We were able to speak with Florencia Bialet, CEO of IMD, to get her thoughts on the company’s recent growth and the VR industry as a whole.
“We find ourselves at the crossroads of Architecture/Design and Computer Generated imagery (CGi),” said Bialet. “We take something, whether it be a drawing, idea, or story, and translate that into an immersive, user-friendly visual experience,” Bialet added.
The award-winning agency offers a wide variety of services, ranging from 3D architectural modeling, to animation, to virtual and augmented reality. Blending both CGi and VR technology to help its clients solve difficult and quickly arising workplace problems effectively.
In their twelve years of business, IMD’s impressive track record has earned them partnerships with a multitude of esteemed companies in both the public and private sector.
With loads of experience in creative problem-solving, IMD welcomed the evolving field and found many ways to stay atop the industry during these times.
With companies more inclined than ever to utilize new technology and go virtual, IMD’s easy-to-use services are proving more valuable than ever.
“Virtual tours have become extremely popular. Our partners love the implementation of our 360 degree videos that allow people to safely view a variety of ideas, stories, and settings,” Bialet stated regarding the recent surge in business.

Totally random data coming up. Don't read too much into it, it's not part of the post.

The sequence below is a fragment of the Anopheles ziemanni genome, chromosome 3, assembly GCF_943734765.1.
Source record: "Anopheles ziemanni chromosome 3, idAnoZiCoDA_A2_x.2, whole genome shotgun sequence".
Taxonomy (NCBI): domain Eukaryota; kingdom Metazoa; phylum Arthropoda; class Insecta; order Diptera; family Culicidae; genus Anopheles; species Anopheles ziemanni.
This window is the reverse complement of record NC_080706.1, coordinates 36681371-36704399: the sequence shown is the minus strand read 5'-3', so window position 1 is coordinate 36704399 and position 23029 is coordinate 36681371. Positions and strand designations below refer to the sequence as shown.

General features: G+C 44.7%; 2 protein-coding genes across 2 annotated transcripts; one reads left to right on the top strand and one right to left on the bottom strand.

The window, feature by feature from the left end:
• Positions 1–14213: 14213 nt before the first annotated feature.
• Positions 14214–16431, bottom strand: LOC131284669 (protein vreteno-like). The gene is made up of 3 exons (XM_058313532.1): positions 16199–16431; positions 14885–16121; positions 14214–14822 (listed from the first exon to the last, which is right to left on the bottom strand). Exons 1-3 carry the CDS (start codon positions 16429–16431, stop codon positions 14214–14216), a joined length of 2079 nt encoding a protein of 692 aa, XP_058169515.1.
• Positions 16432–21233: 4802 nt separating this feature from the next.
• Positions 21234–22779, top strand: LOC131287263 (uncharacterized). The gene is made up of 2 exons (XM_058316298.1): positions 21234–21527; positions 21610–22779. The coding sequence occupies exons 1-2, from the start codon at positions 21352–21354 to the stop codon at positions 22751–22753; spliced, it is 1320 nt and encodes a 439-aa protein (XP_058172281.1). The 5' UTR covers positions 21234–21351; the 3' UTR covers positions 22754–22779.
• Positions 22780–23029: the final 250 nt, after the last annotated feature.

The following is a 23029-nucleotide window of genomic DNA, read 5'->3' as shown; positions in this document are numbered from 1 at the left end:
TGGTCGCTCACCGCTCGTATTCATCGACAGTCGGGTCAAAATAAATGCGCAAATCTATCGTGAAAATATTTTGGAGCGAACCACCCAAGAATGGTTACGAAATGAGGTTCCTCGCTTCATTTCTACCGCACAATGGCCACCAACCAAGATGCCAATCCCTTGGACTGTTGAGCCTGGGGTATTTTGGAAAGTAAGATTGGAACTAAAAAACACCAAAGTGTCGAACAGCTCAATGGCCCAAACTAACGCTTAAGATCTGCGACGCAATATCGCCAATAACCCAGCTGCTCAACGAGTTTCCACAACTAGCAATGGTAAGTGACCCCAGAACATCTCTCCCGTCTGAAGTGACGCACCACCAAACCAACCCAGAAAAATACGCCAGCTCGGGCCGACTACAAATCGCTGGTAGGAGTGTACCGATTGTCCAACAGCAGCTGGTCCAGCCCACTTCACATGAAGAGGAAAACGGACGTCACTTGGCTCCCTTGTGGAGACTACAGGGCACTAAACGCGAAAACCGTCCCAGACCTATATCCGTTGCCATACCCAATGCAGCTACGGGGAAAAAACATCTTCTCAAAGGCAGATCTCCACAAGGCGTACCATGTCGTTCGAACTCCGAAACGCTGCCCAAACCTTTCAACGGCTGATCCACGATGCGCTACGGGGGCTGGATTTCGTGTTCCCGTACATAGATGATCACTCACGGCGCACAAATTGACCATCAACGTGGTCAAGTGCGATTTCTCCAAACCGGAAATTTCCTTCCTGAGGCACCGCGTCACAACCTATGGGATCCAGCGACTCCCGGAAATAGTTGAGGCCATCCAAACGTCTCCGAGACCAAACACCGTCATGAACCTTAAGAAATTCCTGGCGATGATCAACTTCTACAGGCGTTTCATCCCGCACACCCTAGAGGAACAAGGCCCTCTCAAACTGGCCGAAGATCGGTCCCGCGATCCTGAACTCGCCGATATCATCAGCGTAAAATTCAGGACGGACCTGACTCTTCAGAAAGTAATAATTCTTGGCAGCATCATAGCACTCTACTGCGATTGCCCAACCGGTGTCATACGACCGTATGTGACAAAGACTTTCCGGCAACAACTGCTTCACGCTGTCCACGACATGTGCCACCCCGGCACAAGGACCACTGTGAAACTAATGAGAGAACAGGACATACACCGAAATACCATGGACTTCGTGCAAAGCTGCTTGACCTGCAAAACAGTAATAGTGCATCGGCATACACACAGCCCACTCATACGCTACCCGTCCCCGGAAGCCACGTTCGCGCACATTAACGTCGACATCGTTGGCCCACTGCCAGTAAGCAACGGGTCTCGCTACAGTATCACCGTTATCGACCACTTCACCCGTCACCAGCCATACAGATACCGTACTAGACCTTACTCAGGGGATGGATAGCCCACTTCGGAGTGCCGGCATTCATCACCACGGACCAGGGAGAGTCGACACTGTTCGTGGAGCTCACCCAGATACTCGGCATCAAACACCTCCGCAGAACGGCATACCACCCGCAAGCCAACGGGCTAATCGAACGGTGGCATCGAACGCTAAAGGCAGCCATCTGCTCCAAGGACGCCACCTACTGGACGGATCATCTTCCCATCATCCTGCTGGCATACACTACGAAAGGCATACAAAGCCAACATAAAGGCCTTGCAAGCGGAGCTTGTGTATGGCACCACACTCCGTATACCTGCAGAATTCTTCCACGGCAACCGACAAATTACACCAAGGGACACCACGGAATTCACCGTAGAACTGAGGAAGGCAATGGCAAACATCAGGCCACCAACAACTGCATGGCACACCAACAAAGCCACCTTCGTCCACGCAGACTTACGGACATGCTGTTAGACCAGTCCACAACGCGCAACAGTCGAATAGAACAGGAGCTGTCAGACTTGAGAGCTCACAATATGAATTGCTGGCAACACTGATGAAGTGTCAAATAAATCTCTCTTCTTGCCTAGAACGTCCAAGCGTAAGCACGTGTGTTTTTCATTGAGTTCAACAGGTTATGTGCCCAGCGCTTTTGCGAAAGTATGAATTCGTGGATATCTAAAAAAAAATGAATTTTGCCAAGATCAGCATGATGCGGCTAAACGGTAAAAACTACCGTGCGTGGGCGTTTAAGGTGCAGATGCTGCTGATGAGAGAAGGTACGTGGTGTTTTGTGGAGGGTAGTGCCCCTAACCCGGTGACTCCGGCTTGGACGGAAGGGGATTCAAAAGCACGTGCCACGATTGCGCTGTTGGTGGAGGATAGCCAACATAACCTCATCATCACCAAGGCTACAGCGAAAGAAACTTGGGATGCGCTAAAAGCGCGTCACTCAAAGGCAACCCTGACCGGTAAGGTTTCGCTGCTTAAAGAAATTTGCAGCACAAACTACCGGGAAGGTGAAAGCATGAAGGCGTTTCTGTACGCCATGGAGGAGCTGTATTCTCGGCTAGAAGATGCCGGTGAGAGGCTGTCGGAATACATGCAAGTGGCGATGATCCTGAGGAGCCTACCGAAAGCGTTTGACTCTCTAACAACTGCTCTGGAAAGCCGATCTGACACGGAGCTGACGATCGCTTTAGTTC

Bialet insists that one of IMD’s greatest assets is the way in which they nurture their business relationships. With COVID-19 eliminating in-person meetings, IMD is using their technical expertise to remain both relevant and personal in the eyes of their partners and clients.
Bialet stated that “One thing that sets us apart is that we really invest in our relationships with our customers. We aim to build mutually beneficial, long-lasting partnerships with our clients,”
As many businesses are scrambling to stay afloat financially, IMD has shifted their focus on making customers feel comfortable and ready for life after COVID-19. Their customer-first mentality, paired with the Renaissance of the Virtual Reality industry, creates a perfect storm for IMD to continue thriving in the information technology space.
As the nation eases back into re-opening, many businesses don’t know what to expect in the post-COVID-19 world. One certainty is the Renaissance of Virtual Reality use in the business space.
Boiled down to its simplest form, Nick Savarese, producer of Normal VR said it best in his feature on Digital Trends. “VR is an important tool and less of a luxury now. That is what is driving VR and AR into the mainstream.”
With more and more businesses using this new technology, the narrative around Virtual Reality is shifting from a toy for intense gamers, to a useful tool for businesses.
What does the future of VR look like to you? Is VR here to stay, or simply a trend that will fade away post-COVID-19? Let us know in the comments below!